YourTango Experts teach us how to achieve a balanced relationship that serves others and ourselves.
We all give every day—to our partners, friends, family, neighbors, jobs and community. While it's healthy and vital to help the ones we love, many of us struggle to balance these needs with our own. This can lead to trouble: either we become too self-absorbed, or we find it hard to say "no" to others in order to have a little "me" time. As part of our Love Starts Within spotlight, we asked some of our Experts to share their advice on how to grapple with these demands from multiple angles:
If I Don't Look Out For "Me," Who Will?
What if there was no separation between "you" and "me"? There isn't.
What if every action you took somehow impacted everyone and everything else? It does.
It is time to wake up, grow up and get responsible about the things we do and say. We can no longer ignore the debris we leave behind when we live unconsciously in a "me, me, me" bubble. Like it or not, we are connected to one another throughout this journey called life. It's time to make different choices in how we engage with ourselves, others and the world.
There is a very simple formula for making this change. First, find a way each day to be of service to someone else, which is different than "helping." Helping can be tinged with a touch of ego—a sense of being better than, more capable of, or doing something for someone. These are semantics on some level, but the distinction is important.
To be of service to someone, set aside your own agenda, open your heart and ask, "What can I do for this person?" instead of, "What do I need to do for them so I feel better about me?" This will allow you to connect heart-to-heart and to give with real love and compassion. When giving in this way, you won't feel depleted because you are not giving from an agenda. 6 Tips For A More Compassionate Relationship
Secondly, if you are someone who neglects yourself in favor of giving to others, you can instead choose to practice self-love to find balance. Remember, you are not being your best self if you're constantly setting aside your own needs to the point of running your time, money or energy into the ground. Take some time out of your day for you and only you.
There is an utter brilliance you experience when you balance taking care of your own needs with being of service to others. As you begin to lead your life more from this place—self-love balanced with love for the larger "we"—your light will shine through. When you light up a room with this kind of love, you will attract all the love you desire and more.
- Life Coach & YourTango Expert Tambre Leighn
What Does A Balanced Relationship Look Like?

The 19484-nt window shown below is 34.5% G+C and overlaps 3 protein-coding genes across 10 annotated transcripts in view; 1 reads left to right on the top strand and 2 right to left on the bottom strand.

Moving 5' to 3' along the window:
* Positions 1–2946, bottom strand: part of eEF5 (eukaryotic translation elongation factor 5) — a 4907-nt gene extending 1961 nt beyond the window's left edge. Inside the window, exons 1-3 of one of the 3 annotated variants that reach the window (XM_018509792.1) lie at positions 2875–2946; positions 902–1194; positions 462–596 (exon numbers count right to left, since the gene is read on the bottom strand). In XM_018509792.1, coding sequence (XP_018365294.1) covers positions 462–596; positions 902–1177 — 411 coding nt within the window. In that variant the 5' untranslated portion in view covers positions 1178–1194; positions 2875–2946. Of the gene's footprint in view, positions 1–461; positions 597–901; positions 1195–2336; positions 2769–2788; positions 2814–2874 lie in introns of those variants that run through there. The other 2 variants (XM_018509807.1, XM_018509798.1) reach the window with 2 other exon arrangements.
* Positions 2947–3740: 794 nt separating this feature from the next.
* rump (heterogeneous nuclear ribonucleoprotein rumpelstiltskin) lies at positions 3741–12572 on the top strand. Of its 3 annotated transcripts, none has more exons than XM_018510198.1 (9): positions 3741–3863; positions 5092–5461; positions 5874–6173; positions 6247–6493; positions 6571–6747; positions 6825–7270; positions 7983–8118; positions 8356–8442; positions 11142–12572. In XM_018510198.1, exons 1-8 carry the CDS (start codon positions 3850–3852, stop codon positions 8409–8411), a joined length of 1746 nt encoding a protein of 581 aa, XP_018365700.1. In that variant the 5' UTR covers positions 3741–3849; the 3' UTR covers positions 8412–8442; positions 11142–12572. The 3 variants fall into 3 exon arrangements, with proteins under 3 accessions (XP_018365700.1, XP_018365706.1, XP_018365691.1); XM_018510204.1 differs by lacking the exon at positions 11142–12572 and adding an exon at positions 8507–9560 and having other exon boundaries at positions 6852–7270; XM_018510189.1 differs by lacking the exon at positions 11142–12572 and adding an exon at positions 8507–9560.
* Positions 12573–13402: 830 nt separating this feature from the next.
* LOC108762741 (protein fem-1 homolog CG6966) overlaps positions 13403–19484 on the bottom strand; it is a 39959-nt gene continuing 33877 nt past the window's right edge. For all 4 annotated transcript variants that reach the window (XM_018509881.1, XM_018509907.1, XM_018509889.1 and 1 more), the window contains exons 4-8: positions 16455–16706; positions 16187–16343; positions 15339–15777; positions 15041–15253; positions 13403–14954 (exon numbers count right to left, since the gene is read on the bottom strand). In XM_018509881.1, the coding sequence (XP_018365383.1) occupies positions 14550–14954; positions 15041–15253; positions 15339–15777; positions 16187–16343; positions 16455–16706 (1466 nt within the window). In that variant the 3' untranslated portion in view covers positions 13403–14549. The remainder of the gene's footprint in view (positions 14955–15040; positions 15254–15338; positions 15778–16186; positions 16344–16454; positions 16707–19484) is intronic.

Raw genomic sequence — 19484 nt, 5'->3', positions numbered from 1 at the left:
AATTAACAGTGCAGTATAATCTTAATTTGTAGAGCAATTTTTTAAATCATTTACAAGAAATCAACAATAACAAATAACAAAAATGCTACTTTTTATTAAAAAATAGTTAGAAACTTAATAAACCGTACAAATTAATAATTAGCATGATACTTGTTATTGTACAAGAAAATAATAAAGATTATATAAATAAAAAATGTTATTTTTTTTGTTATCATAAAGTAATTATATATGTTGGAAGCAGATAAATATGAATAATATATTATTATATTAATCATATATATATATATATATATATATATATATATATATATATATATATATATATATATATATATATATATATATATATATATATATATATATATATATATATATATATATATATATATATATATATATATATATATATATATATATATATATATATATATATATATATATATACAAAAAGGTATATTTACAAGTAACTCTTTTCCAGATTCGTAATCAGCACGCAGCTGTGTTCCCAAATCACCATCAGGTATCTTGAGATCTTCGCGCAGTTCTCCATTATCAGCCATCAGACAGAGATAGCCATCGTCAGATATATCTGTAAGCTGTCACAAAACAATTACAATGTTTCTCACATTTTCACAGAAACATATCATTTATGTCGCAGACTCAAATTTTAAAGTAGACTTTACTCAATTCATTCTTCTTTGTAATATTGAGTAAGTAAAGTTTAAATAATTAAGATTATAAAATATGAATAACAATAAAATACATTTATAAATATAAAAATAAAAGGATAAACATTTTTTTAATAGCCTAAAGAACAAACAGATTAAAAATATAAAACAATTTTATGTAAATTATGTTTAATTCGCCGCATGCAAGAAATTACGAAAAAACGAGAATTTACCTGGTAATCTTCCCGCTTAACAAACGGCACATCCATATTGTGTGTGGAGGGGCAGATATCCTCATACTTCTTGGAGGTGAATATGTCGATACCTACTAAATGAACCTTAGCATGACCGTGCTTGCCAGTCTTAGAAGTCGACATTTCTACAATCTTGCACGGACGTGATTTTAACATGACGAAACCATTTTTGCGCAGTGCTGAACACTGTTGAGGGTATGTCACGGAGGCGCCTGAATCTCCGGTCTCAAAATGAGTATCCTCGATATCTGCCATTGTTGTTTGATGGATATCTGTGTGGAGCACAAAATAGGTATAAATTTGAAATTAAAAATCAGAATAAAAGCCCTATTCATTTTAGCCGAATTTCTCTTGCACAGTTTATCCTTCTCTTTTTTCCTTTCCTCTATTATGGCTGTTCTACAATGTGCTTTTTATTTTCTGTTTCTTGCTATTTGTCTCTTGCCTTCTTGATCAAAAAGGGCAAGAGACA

I'm always trying to help my clients let go of their old, sabotaging behaviors, and find new ones that ensure they'll achieve the love they want. I believe that the healthiest and longest relationships are based on the following principles: cooperation, care, communication, collaboration, mutual understanding, respect and love.
Couples work best when they are like two trees planted side by side—neither is overshadowing the other, and both are receiving the nourishment they need from the sun, air and the mutually shared common ground. Both individuals are strong with their own independent reach, and yet they're intertwined without suffocating each other.
Connecting with your partner at this level of sharing and caring requires you, at times, to forget yourself and consider only them. However, there is a fine line between being present and of service to the relationship, and giving too much, which throws the relationship out of whack. 5 Stress-Free Ways To Balance EVERYTHING In Your Life (Yes, Really!)
For instance, it's possible that as the person who is so giving, you refuse to allow your partner to give to you in return. Denying them this opportunity is just another way for you to have control. As the uber-giver, you become so selfless that you don't take responsibility for yourself because you can use the excuse that you're "always focused on someone else." Your relationship then becomes a project, rather than two people coming together in a shared love.
True intimacy requires us to drop the barriers between us, experience vulnerability and be willing to share equally with give and take. Learning to strike that "perfect balance" between these two is a lifelong process. The first step is to recognize that this balance is needed.
- Intuitive Counselor & YourTango Expert Colette Baron-Reid